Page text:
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NatWest - buybacks announced as income jumps

NatWest's full year total income jumped 26.1% to 13.2bn pounds, largely reflecting higher net interest income.

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NatWest's full year total income jumped 26.1% to £13.2bn, largely reflecting higher net interest income. Net interest income has benefitted from higher interest rates, which made lending more profitable. Non-interest income also rose by £420m to £3.3bn.

Operating expenses remained broadly flat across the year. In contrast to last year when the group unwound £1.2bn worth of impairment charges, NatWest recognised impairment charges of £337m this year, in expectation of higher rates of loan defaults. Despite this, pre-tax profits rose from £3.8bn to £5.1bn.

The CET1 ratio, which is an important measure of how well-capitalised a bank is, stood at 14.2%.

A final dividend of 10p per share has been announced, as well as buybacks of up to £800m which are expected to be completed in the first half of 2023.

The shares fell 7.3% following the announcement.

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Our View

NatWest is a traditional beast in Banking Land. By that we mean it generates most of its income from interest payments, with only a smaller proportion coming from things like fees or commission from institutional level deal-making.

That means interest rate hikes have typically been great news. Net interest margin, which shows the difference between what a bank earns in interest and pays out on deposits, increased from 2.30% to 2.85% over the last year. Coupled with higher mortgage rates, it's led to a healthy boost in total income.

But that higher exposure to interest rates also means NatWest will be affected if rates start to come back down, which will become more likely as inflation falls. Alongside some cautious guidance for 2023, the group's shares have come under pressure.

Impairment charges were recognised in readiness for a higher number of customers defaulting on their loans as the economic outlook worsens. While these came in lower than consensus estimates, they still took a bite out of profits. The extent of future impairments is very hard to predict but may well be severe if conditions deteriorate. A weaker outlook will also make it more difficult to boost the consumer business-lines. Customers can pay down payments faster when things are tough, and that makes earning interest more difficult.

And despite the cost:income ratio - an important efficiency measure - falling significantly this year, we have a close eye on cost control. This is a source of concern over the medium-term, and could see NatWest lag its peers.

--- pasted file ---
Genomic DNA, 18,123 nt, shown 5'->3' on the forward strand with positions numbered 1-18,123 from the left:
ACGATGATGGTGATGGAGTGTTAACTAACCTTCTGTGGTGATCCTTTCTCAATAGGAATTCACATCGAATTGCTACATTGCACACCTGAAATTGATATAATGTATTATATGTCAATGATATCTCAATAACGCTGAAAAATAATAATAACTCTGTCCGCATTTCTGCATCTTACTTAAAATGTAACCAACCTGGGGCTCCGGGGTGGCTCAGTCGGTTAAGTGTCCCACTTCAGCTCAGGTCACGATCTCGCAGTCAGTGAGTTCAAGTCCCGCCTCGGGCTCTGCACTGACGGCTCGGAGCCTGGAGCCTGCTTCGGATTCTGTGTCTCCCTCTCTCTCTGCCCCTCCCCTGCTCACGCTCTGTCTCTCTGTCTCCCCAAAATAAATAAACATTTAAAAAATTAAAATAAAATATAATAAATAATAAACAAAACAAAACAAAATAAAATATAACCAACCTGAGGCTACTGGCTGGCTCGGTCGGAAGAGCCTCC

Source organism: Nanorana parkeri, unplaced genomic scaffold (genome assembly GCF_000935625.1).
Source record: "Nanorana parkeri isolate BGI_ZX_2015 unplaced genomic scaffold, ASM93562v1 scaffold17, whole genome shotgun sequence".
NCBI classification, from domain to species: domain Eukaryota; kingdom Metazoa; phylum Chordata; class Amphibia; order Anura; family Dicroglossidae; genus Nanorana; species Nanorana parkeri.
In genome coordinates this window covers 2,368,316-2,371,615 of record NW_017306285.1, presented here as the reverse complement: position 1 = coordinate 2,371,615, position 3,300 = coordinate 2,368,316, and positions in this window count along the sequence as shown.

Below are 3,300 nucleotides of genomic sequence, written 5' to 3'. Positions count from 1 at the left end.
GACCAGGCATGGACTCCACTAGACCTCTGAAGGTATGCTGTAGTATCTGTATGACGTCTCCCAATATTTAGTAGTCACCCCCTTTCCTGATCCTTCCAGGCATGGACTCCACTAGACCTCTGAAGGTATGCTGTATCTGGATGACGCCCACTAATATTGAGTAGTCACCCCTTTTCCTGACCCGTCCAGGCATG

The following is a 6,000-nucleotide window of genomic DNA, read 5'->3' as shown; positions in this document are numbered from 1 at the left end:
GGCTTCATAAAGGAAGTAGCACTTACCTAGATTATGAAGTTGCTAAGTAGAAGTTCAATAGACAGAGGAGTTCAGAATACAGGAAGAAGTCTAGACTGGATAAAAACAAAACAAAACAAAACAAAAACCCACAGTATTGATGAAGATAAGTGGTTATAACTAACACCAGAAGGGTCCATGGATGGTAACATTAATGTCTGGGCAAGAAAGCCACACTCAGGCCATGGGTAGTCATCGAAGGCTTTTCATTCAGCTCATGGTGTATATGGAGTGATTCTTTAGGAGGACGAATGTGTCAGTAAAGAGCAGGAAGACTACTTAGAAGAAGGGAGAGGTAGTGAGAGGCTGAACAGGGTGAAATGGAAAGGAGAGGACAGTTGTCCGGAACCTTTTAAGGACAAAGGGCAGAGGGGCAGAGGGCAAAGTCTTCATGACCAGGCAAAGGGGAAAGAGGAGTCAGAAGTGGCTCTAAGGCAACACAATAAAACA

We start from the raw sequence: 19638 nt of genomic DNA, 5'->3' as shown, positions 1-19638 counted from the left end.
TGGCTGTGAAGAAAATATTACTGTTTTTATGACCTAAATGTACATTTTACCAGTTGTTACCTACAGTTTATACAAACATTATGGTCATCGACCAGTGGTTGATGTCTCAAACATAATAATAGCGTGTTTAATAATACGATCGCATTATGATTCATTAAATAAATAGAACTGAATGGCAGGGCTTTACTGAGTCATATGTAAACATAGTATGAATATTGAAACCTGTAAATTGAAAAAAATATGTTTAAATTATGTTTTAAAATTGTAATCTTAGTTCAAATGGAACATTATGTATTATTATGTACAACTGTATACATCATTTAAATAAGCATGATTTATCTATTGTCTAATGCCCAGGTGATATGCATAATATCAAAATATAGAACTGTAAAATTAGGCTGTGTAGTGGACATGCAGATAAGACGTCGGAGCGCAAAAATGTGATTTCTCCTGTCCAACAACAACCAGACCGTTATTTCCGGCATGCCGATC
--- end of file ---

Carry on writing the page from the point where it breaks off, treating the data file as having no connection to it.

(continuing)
But for all the moves in the income and profit lines, it's still the balance sheet that really pops off the page. NatWest's running on a Common Equity Tier (CET1) ratio - which essentially shows how well capitalised banks are - of over 14%. That's very comfortable. The planned exit from the Republic of Ireland should free up yet more capital in the coming years. That freedom does pave the way for shareholder returns, as shown by the announcement of a £800m buyback programme. But trimming the government's remaining stake in the business will take priority over dividend growth.

NatWest is a natural beneficiary of the higher interest rate environment, and has the financial firepower to navigate changes in the economic cycle. The longer-term picture has some question marks around where meaningful growth might come from.

NatWest key facts

All ratios are sourced from Refinitiv. Please remember yields are variable and not a reliable indicator of future income. Keep in mind key figures shouldn't be looked at on their own - it's important to understand the big picture.

This article is original Hargreaves Lansdown content, published by Hargreaves Lansdown. It was correct as at the date of publication, and our views may have changed since then. Unless otherwise stated estimates, including prospective yields, are a consensus of analyst forecasts provided by Refinitiv. These estimates are not a reliable indicator of future performance. Yields are variable and not guaranteed. Investments rise and fall in value so investors could make a loss.

This article is not advice or a recommendation to buy, sell or hold any investment. No view is given on the present or future value or price of any investment, and investors should form their own view on any proposed investment. This article has not been prepared in accordance with legal requirements designed to promote the independence of investment research and is considered a marketing communication. Non-independent research is not subject to FCA rules prohibiting dealing ahead of research, however HL has put controls in place (including dealing restrictions, physical and information barriers) to manage potential conflicts of interest presented by such dealing. Please see our full non-independent research disclosure for more information.

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Written by
Aarin Chiekrie
Aarin Chiekrie
Equity Analyst

Aarin is a member of the Equity Research team. Alongside our other analysts, he provides regular research and analysis on individual companies and wider sectors. Having a keen interest in global economics, he knows how macro-events can impact individual companies.

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Article history
Published: 17th February 2023